Anthony J. Pennings, PhD



Posted on | March 8, 2018 | No Comments

The Global Innovation Index (GII) signifies the key role of innovation in economic growth, competitiveness, and sustainability.

Co-published by Cornell University, INSEAD, and the World Intellectual Property Organization (WIPO), the GII attempts to identify and measure key innovation drivers that assist countries in developing policies to increase employment, improve productivity, and support long-term output growth.

The index is based on data from several sources, including the International Telecommunication Union (ITU), the World Bank and the World Economic Forum. It provides key insights on a wide range of national metrics that help policy-makers develop legislation and regulations that can facilitate economic activity. It currently assesses data in 127 national economies covering over 92% of the world’s population and 98% of global GDP.

The GII Report ranks world economies in terms of their innovation capabilities and results, recognizing the need for indicators that go beyond traditional measures of innovation such as research and development (R&D).

The GII publishes its data in seven major categories called “pillars.” Five input pillars comprise the Innovation Input Index
and capture elements of the national economy that enable or enhance innovative activities: Institutions, Human Capital and Research, Infrastructure, Market Sophistication, and Business Sophistication. Two pillars called the Innovation Output Index capture actual evidence of successful innovation outputs: Knowledge and Technology Outputs, and Creative Outputs.


The Institutions pillar captures the political economy framework of a country. These include political environment, political stability and absence of violence/terrorism, government effectiveness, and the regulatory environment. Business confidence and flexibility is important too and includes regulatory quality, rule of law, cost of redundancy dismissal, business environment, ease of starting a business, ease of resolving insolvency, ease of paying taxes.


This pillar gauges the human capital of countries and includes education levels and expenditures on education. This includes assessment in reading, mathematics, and science as well as pupil-teacher ratios in secondary and tertiary education and rankings of universities. Also considered are graduates in science and engineering, gross expenditure on R&D, and global R&D companies.


The third pillar measures information and communication technologies (ICTs), general infrastructure, and ecological sustainability. ICT includes ICT access, ICT use, government’s online services, and online e-participation. General infrastructure includes electricity output, logistics performance, and gross capital formation. Ecological sustainability measures GDP per unit of energy use, and environmental sustainability performance such as ISO 14001 environmental certificates.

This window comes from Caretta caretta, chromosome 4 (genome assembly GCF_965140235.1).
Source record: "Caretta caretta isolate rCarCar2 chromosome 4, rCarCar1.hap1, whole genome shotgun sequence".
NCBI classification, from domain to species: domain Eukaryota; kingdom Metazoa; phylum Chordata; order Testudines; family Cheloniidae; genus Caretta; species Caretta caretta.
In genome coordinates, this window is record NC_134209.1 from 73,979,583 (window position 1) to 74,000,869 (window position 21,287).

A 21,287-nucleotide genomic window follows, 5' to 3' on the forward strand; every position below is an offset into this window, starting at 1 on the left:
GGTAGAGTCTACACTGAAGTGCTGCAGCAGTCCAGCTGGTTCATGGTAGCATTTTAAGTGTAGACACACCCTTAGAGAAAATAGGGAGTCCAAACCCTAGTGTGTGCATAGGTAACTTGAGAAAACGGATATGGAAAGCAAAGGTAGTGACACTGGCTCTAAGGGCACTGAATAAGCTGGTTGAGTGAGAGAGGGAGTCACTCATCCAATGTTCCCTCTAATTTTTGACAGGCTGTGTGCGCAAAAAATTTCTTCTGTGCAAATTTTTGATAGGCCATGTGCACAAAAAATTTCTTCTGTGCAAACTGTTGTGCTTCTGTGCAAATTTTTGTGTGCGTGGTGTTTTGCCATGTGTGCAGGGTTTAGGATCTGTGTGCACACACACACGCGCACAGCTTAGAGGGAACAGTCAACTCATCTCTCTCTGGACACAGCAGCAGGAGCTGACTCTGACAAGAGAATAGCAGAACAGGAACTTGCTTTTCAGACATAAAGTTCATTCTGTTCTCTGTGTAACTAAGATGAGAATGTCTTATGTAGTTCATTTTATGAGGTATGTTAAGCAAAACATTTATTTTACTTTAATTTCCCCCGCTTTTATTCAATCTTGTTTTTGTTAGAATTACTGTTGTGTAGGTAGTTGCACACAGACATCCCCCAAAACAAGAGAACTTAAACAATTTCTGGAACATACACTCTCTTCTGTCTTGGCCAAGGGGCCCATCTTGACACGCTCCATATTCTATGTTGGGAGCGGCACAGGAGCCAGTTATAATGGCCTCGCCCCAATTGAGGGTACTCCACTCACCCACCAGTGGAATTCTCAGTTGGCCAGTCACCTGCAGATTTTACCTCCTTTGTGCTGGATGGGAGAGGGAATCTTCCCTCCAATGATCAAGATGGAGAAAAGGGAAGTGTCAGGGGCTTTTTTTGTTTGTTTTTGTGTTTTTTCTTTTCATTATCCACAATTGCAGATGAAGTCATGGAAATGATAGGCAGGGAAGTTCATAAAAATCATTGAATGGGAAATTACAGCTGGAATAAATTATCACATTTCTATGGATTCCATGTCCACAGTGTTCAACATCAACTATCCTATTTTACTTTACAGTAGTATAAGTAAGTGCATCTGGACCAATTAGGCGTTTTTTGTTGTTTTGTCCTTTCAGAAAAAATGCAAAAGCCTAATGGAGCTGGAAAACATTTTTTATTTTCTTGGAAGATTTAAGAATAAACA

The Market sophistication pillar has three sub-pillars structured around credit, investment and market conditions, trade, and competition. Areas include micro-finance, and venture capital as well as the total level of transactions.


The fifth enabler pillar tries to capture the level of business ability to assess how conducive firms are to innovation activity. These include number of knowledge workers: employment in knowledge-intensive services, firms offering formal training, and females employed with advanced degrees. Innovation linkages include university/industry, cluster development and research collaboration. Intellectual property and royalty payments have become prime indicators of innovation as are high tech imports, ICT services imports, and research talent in business enterprises.


This pillar covers all those variables that are traditionally thought to be the fruits of inventions and or innovations. These include knowledge creation, patent applications by origin, scientific and technical publications, and the rate of GDP per person engaged. Technology outputs include total computer software spending, high-tech and medium high-tech output, knowledge diffusion, intellectual property receipts, high-tech exports, and ICT services exports.


The last pillar on creative outputs measures the role of creativity for innovation. Areas include: intangible assets, trademark applications by origin, industrial designs by origin, ICTs and business model creation, ICTs and organizational model creation. Creative goods and services include cultural and creative services exports, national feature films produced, global entertainment and media market, printing and publishing output, and creative goods exports. Another area is online creativity such as generic top-level domains (gTLDs), Country-code top-level domains (ccTLDs), Wikipedia yearly edits, and Video uploads on YouTube.

These two indicators, the Innovation Input Index and the Innovation Output Index are averaged to compute the GII. The first combines five pillars while the second includes the last two and each score is calculated by a weighted average method. The overall GII score is the average of the Input and Output Sub-Indices. Below are scores tallied for the 2017 Report.

Global Innovation Index 2017 Rankings [Top 15]
Rank Country
1 Switzerland
2 Sweden
3 Netherlands
4 United States
5 United Kingdom
6 Denmark
7 Singapore
8 Finland
9 Germany
10 Ireland
11 South Korea
12 Luxembourg
13 Iceland
14 Japan
15 France



AnthonybwAnthony J. Pennings, PhD is Professor and Associate Chair of the Department of Technology and Society, State University of New York, Korea. Before joining SUNY, he taught at Hannam University in South Korea and from 2002-2012 was on the faculty of New York University. Previously, he taught at St. Edwards University in Austin, Texas, Marist College in New York, and Victoria University in New Zealand. He has also spent time as a Fellow at the East-West Center in Honolulu, Hawaii.